A California Assembly resolution calling for a national tax on fossil fuels is headed to the desk of Gov. Jerry Brown.
The bill, AJR 43, calls on Congress to institute a federal tax on carbon-based fossil fuels in order to reduce fossil fuel usage and stave off the effects of climate change.
Assembly member Das Williams, D-Santa Barbara, introduced the bill. Williams is running for 1st District Santa Barbara County Supervisor.
The bill says a national tax like the one proposed by the bill could reduce carbon emissions by 33 percent, add 2.1 million jobs to the economy and save families $288 per month. The California Senate approved the bill Aug. 23 and the Assembly passed it on June 30.
“A national, revenue-neutral carbon tax starting at a relatively low rate and increasing steadily over future years is a market-based solution that would minimally disrupt the economy while sending a clear and predictable price signal to businesses to develop and use non-carbon-based energy resources,” the resolution states.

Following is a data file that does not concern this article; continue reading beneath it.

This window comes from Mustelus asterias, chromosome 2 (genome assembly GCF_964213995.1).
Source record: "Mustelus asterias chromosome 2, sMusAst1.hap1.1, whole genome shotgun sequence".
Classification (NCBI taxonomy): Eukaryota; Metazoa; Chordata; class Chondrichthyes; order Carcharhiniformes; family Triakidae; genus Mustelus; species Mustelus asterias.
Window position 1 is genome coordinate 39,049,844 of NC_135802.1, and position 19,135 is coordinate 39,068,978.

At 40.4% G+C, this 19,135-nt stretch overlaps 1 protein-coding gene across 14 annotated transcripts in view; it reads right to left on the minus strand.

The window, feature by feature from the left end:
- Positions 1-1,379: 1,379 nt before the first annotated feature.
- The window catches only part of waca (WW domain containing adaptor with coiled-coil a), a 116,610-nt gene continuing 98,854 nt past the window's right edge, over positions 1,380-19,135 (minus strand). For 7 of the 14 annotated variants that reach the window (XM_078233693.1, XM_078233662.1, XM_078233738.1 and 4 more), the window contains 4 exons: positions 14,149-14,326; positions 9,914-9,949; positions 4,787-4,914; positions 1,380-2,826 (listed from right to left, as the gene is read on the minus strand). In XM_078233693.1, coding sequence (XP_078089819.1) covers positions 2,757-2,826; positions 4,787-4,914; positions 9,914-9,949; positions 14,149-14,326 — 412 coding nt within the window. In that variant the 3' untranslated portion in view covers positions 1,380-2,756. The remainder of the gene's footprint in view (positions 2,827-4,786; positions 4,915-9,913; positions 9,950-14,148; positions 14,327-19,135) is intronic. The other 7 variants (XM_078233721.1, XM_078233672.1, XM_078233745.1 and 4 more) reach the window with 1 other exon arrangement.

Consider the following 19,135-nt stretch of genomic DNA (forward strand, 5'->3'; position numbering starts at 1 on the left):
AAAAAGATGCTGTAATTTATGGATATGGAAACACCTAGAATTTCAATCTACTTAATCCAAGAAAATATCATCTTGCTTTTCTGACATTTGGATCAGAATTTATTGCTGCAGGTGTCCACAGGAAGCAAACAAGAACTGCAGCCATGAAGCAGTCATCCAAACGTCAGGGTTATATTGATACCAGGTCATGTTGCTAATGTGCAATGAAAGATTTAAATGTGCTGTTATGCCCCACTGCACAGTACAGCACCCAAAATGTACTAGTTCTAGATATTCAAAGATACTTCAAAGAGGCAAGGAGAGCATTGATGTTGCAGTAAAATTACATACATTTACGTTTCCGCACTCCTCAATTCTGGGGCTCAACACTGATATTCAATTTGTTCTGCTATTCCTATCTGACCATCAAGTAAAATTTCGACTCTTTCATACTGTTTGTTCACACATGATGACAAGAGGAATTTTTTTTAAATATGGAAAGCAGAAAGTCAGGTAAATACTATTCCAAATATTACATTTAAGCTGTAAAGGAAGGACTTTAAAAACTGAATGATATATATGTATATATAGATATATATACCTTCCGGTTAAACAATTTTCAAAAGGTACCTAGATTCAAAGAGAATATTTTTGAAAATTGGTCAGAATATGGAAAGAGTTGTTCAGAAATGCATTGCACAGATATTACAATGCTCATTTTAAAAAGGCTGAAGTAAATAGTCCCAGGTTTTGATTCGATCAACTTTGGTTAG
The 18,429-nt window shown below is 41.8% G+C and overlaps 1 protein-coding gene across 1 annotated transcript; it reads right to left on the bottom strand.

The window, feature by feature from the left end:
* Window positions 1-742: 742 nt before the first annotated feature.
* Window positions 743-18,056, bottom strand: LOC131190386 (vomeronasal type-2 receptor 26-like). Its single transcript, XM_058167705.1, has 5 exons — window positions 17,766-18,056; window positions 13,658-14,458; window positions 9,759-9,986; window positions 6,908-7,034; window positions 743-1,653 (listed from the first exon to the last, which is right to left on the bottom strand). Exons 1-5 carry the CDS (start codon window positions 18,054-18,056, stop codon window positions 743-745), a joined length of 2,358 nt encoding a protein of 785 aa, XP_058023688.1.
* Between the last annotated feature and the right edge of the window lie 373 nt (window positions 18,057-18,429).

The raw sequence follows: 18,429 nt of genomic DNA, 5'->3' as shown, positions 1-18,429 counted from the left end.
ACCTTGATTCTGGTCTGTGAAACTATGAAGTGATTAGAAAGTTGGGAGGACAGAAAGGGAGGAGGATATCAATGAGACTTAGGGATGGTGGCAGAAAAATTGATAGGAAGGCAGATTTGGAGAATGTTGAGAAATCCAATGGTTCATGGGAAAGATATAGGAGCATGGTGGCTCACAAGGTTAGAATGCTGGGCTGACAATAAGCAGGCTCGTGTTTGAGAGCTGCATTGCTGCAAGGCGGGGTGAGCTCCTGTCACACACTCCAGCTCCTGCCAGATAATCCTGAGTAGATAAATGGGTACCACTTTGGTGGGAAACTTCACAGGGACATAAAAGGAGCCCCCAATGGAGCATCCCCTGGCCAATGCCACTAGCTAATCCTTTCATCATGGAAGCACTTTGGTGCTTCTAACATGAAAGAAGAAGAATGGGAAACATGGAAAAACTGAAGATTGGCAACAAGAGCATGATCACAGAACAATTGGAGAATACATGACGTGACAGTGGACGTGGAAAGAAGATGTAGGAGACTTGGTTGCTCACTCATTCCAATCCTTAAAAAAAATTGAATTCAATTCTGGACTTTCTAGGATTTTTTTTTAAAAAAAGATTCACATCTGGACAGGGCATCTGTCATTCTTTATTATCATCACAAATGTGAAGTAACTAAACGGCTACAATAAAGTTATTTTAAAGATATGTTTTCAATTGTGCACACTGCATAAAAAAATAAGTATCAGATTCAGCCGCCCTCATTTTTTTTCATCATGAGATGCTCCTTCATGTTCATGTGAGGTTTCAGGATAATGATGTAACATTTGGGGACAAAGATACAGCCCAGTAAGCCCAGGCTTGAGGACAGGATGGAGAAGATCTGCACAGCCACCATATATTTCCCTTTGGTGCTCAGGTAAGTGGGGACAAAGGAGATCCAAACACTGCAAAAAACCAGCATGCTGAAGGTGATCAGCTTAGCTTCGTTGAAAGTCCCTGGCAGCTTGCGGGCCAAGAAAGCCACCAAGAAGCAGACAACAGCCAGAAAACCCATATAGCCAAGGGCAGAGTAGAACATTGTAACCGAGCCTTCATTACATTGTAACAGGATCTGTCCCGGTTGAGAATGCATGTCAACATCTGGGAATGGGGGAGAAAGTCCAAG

The bill says a tax would help achieve the goal of reducing carbon emissions in the U.S. to 80 percent below 1990 levels by 2050.
“A national carbon tax can be implemented quickly and efficiently, and respond to the urgency of the climate crisis,” the resolution states. “The federal government already has in place mechanisms, such as the Internal Revenue Service, needed to implement and enforce the tax and already collects taxes from fossil fuel producers and importer.”
The bill does not propose a tax similar to California’s cap and trade program, which the Legislature approved in 2006, was signed by Gov. Arnold Schwarzenegger and took effect in 2012. The program limits the amount of carbon credits available on a state-run marketplace and forces companies that produce more than 25,000 tons of carbon dioxide a year to buy credits from companies that produce less carbon dioxide.
In 2015, the cap and trade system nearly doubled in size as transportation fuels were also included.
On Aug. 23, the Legislature amended the 2006 bill to require the state to reduce carbon emissions by 40 percent from 1990 levels by 2030. Previously, the law only required the state to reach 1990 levels of emissions by 2020.
• Contact Philip Joens at [email protected]